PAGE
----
The Book Shopper

It's always a pleasure to be reminded that reading is more than an academic exercise, or a consumerist indulgence.  Murray Browne, a proud middle-class eccentric, here fashions a modest and very casual book out of his simple love of literature.  And not just what's in the books themselves but all the odd and wonderful consequences of living a life among books: the friendships nurtured, the joys of the bookhunt, the dilemmas of managing one's library.  Browne's no slouch when it comes to matters of taste.  His ideal store includes the many writers he celebrates: Pat Barker, Jim Harrison, Milan Kundera, and Annie Proulx, to name some. No idolater, he's unafraid to point out deficiencies in novelists he admires, such as T. C. Boyle or Richard Ford.  And for all his midwestern humility, he enjoys his Proust and Pynchon.  Browne surrounds his critical opinions with essays and sidebars that chronicle his years of book love, first as a child who read more for quantity than quality, then as a regional newspaper reviewer who slogged through his share of dreck.  As someone who's spent lots of time on both sides of the bookseller's counter, I can confirm Browne's astute observations about the trade, especially his credo: book people are not often people people.  In other essays, Browne makes peace with online bookstores, explains the difficulties of giving and receiving books as gifts, and offers a few suggestions on how to arrange for our libraries after death.  All in good humor, of course.  Browne's critical populism never panders.  Think of him as an all-American reader truly in love with books.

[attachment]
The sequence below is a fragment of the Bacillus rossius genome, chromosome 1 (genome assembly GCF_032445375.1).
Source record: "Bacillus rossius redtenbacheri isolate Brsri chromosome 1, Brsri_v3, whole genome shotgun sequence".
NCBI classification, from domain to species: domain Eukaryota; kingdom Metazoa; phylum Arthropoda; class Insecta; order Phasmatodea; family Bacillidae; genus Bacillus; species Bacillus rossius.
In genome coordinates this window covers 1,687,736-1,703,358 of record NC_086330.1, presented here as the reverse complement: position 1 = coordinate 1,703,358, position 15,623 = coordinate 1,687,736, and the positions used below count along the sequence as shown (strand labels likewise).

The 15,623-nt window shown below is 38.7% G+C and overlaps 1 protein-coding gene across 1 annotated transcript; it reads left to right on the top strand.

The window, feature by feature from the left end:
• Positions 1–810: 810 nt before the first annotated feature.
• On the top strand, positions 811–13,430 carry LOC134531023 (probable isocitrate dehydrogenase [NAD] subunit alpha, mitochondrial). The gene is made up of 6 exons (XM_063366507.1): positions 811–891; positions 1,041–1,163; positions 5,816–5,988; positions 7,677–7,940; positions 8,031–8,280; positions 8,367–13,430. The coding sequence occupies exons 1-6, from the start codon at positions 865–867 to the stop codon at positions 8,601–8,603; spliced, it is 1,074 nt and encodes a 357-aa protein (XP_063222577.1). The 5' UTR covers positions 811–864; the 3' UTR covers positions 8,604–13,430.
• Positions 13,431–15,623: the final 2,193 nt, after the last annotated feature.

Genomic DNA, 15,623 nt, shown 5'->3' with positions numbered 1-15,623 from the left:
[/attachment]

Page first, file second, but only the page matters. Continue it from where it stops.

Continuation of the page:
July 23: Jessica Mitford died on this day in 1996.

Crime fiction legends Dennis Lehane and Michael Connelly discuss the new book that unites their beloved sleuths Patrick Kenzie and Harry Bosch.

Books, CDs, DVDs to know about now
Paradise and Elsewhere

Canadian short story marvel Kathy Page emerges as the Alice Munro of the supernatural from these heartfelt tales of shapeshifting swimmers, mild-mannered cannibals, and personality-shifting viruses transmitted through kisses.


When a persuasive pastor arrives in a sleepy farm town, his sage influence has otherworldly results (talking sheep, a mayor who walks on water). But can he pull off the miracle of finding kindly local Liz Denny the love of her life?  Small wonder looms large in this charmer from Andre Alexis.

The Hundred-Year House

When a poetry scholar goes digging through the decrepit estate of his wife's family to uncover a bygone arts colony's strange mysteries, he awakens a tenacious monster: his mother-in-law. A wickedly funny take on aging aristocracies from author Rebecca Makkai (The Borrower).